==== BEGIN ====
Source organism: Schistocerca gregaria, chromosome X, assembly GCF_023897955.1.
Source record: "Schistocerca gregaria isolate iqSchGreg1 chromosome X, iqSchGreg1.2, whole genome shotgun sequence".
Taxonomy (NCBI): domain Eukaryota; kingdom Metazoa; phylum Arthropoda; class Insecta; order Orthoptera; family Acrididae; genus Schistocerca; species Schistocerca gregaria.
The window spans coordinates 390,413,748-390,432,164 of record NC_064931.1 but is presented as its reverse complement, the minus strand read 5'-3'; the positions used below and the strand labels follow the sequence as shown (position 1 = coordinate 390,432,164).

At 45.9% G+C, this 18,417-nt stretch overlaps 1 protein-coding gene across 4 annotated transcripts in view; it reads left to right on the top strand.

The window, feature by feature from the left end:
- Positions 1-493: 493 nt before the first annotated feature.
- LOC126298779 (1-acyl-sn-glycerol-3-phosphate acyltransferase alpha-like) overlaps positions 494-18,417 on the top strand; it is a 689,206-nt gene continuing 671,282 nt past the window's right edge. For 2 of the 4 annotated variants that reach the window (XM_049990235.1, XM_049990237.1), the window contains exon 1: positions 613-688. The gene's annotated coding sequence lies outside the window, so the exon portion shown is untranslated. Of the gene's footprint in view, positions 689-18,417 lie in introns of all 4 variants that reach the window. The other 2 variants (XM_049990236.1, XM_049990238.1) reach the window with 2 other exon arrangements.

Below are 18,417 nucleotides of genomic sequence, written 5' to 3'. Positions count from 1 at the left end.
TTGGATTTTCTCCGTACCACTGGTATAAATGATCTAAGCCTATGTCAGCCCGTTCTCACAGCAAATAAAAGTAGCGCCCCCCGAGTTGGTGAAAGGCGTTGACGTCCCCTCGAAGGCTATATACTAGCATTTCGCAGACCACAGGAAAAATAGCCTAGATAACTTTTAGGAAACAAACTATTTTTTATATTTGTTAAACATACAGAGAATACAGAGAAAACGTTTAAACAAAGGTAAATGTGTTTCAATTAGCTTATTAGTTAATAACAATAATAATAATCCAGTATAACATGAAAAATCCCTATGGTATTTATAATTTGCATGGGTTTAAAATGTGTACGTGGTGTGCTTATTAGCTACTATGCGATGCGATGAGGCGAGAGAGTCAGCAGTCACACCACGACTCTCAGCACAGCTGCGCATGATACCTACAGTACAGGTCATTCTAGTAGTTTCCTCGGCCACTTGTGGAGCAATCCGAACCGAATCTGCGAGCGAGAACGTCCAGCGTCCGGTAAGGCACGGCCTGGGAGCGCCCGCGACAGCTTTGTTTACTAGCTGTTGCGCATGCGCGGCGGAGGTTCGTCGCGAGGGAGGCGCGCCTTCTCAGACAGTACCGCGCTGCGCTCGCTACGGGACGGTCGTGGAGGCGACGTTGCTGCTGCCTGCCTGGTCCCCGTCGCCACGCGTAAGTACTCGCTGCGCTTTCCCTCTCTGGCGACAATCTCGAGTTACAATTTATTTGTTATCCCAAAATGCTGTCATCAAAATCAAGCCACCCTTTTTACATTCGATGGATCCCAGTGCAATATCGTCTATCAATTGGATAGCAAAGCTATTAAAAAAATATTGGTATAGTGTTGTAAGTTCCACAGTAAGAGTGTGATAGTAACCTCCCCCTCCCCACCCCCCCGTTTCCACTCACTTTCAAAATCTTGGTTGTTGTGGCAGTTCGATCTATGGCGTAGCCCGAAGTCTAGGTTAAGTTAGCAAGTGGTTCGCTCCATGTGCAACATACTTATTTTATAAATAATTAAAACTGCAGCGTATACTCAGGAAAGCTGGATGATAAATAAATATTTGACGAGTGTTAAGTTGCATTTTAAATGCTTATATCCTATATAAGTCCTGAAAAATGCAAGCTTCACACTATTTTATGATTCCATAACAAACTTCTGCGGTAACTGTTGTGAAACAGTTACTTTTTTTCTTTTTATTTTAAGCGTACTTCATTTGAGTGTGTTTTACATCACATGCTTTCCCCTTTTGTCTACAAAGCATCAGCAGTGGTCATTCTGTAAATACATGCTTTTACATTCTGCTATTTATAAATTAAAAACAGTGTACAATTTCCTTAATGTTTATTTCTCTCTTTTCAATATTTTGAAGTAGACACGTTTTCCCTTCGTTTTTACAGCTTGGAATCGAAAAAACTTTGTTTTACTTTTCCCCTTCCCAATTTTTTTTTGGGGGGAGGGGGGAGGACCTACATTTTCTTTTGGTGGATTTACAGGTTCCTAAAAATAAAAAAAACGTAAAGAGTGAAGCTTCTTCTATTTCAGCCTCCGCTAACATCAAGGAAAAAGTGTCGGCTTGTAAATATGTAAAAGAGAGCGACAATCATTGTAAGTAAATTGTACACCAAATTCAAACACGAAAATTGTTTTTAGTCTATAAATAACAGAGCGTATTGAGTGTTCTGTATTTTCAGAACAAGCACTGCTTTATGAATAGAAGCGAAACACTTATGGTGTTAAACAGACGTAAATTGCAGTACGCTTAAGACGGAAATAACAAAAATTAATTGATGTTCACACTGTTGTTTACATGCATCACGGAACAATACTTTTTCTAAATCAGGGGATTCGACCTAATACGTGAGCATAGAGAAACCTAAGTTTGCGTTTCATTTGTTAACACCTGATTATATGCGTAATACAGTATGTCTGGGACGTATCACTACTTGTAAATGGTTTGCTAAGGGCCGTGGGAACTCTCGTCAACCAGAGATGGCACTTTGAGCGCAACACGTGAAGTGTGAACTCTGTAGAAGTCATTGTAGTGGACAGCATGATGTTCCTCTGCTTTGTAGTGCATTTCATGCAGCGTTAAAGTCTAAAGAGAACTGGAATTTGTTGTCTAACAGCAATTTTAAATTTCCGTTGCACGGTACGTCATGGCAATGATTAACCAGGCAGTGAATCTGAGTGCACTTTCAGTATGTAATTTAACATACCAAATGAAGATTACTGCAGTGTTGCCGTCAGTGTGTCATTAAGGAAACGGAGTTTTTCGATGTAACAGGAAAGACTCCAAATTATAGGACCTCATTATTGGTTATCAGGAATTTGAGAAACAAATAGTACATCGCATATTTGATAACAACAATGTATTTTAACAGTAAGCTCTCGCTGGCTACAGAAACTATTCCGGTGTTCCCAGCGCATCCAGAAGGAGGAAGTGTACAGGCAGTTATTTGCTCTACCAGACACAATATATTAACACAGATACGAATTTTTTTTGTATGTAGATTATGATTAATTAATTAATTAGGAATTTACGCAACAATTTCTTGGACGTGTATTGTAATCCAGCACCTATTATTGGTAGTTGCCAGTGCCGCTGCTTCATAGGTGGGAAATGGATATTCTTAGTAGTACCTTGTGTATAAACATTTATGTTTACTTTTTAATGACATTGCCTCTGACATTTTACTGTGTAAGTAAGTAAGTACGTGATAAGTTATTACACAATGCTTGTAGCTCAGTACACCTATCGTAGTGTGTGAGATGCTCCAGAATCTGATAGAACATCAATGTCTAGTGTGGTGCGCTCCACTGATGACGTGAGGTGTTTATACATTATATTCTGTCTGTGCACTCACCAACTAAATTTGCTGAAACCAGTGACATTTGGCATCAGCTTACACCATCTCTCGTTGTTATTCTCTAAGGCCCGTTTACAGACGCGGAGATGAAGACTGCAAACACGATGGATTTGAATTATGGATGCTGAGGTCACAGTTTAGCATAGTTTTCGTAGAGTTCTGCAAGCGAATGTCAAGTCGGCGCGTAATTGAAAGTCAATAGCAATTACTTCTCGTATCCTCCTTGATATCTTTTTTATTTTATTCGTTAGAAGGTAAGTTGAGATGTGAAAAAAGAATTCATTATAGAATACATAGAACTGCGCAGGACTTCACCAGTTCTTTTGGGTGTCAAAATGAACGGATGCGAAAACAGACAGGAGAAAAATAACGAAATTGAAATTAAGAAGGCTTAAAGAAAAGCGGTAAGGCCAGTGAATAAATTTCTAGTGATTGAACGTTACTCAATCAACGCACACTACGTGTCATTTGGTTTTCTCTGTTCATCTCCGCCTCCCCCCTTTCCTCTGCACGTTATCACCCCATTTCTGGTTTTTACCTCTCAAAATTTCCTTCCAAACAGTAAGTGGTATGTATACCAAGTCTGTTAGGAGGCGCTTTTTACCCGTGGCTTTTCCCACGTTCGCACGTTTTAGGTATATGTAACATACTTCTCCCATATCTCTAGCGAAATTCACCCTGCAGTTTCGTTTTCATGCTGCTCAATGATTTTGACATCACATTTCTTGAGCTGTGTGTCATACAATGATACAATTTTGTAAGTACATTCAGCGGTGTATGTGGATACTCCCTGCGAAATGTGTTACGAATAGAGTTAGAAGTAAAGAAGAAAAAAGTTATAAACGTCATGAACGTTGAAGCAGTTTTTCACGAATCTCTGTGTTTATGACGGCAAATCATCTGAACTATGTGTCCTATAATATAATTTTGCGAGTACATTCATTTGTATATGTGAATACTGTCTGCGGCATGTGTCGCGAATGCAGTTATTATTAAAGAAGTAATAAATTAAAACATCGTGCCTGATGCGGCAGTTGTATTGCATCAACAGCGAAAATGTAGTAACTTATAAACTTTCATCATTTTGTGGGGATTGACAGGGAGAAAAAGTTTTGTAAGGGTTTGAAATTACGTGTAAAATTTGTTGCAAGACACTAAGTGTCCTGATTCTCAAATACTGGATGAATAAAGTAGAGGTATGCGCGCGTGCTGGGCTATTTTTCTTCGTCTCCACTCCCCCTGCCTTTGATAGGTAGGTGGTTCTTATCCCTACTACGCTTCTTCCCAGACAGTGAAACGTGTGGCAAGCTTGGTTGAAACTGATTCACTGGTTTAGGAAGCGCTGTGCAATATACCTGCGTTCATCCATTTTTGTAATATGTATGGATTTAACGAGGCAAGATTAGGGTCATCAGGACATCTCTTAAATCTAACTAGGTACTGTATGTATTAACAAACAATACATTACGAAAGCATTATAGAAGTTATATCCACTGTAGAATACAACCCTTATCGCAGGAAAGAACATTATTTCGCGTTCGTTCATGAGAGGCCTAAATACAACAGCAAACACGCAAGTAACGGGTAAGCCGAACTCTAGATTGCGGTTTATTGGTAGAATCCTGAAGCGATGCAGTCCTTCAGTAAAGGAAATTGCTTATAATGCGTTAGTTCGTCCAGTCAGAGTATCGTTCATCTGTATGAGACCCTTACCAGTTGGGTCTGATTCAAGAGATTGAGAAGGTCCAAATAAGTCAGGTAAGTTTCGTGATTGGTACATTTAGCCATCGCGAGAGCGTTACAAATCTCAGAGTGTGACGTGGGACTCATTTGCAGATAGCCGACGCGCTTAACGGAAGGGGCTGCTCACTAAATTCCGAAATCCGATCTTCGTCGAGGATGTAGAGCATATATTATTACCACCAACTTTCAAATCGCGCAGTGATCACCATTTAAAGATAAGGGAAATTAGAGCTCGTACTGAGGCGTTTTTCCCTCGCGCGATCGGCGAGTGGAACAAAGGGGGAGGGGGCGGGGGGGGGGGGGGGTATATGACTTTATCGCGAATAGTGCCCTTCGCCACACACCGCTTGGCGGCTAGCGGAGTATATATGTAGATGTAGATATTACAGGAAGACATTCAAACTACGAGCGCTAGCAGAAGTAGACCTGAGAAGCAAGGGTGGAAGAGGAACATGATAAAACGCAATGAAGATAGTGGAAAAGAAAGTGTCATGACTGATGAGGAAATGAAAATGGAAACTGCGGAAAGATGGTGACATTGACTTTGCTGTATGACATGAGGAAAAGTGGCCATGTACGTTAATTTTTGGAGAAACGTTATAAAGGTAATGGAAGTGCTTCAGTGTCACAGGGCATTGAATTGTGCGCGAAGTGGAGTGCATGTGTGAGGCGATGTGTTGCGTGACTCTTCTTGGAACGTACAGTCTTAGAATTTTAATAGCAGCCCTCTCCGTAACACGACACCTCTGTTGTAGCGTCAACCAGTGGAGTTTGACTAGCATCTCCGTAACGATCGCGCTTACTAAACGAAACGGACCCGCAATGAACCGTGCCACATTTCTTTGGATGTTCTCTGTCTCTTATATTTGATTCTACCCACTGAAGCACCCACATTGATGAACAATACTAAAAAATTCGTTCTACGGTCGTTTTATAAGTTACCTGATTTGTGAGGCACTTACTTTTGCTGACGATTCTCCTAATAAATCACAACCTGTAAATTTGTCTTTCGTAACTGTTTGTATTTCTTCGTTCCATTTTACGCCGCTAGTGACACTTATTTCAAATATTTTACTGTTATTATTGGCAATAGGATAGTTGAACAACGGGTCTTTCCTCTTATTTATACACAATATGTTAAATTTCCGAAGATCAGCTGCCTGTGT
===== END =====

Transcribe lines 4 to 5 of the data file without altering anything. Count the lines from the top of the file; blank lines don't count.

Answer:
The window spans coordinates 390,413,748-390,432,164 of record NC_064931.1 but is presented as its reverse complement, the minus strand read 5'-3'; the positions used below and the strand labels follow the sequence as shown (position 1 = coordinate 390,432,164).

At 45.9% G+C, this 18,417-nt stretch overlaps 1 protein-coding gene across 4 annotated transcripts in view; it reads left to right on the top strand.